It is heartening to see for once the Blair clique getting some of the treatment they have handed out to so many others. But is this really a proper way to change a government?

 It is a sharp reminder to the working class that Parliament and the elected government are by no means rulers of the state. The ruling class allows Downing Street to administer the country – as long as it keeps to the unspoken rules and guidelines. When it oversteps the mark, the mysterious “men in grey” step in – as they did to remove Margaret Thatcher when she got too big for her boots. Her crime also was upsetting the pro-euro lobby.

 This is why elections can have only a limited impact on the way the country is governed. Whichever party sits on the government benches, the capitalist class still rules and Number Ten has to do its bidding. This is a dictatorship of the bourgeoisie.

 Whichever party is “in power” will obey the World Bank and maximise profits by helping big business to plunder and privatise at home and abroad.

 The ruling class does not have a formal central committee with an exact political line; its members are guided by the need to preserve their power and wealth. The money in their pockets acts like a magnet guiding them along the path of greatest greed. Currently there are widening differences of interest and that class is very divided.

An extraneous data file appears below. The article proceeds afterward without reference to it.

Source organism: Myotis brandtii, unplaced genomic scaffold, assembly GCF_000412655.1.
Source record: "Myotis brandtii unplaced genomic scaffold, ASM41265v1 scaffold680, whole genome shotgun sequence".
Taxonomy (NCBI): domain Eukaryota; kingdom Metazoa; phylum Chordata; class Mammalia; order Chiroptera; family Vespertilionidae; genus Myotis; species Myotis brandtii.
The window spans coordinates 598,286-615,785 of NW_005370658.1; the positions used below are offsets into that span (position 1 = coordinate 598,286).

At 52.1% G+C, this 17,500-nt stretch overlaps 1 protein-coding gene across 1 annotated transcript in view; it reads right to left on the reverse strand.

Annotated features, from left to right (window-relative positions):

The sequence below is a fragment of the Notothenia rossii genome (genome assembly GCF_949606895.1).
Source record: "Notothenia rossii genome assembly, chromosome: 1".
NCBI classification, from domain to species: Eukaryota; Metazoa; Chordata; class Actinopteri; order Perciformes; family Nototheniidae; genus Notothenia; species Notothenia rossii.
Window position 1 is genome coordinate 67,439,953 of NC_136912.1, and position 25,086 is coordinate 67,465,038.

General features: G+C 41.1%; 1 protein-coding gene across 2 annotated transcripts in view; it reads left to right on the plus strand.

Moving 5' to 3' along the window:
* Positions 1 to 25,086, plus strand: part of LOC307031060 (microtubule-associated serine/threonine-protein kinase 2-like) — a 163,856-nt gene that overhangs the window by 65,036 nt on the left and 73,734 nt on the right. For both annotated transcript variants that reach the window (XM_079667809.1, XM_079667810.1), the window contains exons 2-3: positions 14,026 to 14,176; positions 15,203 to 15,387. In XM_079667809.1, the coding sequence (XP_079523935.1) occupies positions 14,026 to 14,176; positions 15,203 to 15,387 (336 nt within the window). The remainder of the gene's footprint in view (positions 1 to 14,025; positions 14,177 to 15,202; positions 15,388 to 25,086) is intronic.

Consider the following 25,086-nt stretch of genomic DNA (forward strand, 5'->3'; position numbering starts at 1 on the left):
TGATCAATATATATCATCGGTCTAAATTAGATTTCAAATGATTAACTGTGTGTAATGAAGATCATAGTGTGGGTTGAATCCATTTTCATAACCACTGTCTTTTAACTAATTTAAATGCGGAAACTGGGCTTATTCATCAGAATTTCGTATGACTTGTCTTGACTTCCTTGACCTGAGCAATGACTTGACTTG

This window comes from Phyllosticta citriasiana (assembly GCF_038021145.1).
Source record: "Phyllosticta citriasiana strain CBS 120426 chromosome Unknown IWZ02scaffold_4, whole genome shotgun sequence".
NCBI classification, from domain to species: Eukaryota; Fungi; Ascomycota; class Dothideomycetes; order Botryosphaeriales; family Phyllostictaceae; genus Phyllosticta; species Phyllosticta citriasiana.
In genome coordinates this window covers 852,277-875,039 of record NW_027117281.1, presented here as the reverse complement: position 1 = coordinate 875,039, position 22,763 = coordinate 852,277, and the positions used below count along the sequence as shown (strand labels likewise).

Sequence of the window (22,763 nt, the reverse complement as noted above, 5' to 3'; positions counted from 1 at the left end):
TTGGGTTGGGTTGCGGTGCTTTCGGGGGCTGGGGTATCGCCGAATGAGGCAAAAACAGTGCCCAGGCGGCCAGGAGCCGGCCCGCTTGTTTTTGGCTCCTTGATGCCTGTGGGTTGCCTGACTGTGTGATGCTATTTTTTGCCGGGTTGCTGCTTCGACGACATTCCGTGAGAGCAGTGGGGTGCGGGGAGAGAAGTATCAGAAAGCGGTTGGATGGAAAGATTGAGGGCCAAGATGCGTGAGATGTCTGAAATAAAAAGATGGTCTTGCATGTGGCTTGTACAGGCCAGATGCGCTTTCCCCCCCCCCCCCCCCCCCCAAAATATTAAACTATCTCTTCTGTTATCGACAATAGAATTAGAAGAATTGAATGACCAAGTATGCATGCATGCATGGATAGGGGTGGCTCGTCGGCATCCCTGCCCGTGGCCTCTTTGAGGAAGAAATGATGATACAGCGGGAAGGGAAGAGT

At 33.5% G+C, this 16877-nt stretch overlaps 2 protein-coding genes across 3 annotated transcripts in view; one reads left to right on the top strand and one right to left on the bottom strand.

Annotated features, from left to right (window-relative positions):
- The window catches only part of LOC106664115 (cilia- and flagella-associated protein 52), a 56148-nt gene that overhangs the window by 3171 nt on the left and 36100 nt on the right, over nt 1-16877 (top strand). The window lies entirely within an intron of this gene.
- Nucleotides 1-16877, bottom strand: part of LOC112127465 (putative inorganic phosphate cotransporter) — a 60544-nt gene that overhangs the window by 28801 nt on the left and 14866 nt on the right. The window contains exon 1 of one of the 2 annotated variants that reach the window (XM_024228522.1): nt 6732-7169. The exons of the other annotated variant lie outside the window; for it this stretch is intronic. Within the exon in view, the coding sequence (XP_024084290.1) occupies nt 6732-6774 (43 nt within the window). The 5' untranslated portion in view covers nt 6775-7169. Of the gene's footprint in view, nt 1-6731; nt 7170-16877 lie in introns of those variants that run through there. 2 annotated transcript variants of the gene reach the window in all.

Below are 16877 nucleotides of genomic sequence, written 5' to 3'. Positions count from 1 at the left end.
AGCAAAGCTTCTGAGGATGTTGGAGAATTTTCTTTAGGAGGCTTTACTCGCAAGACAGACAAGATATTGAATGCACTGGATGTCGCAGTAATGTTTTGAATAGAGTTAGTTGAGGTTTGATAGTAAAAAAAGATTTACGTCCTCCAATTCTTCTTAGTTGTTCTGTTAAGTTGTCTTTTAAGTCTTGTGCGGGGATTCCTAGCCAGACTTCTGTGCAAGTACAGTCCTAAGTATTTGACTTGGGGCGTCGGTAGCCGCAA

One of their guidelines is not to upset the masses too much – and two million protesters on the streets earlier this year was a bit too much – the working class might just begin to realise its own potential power. If that kind of pressure can be mobilised against war, it could also be mobilised against privatisation – against greed and exploitation.

 That could lead to a real challenge to ruling class power and wealth – a revolutionary challenge.

 And that is the kind of challenge that really could make a difference.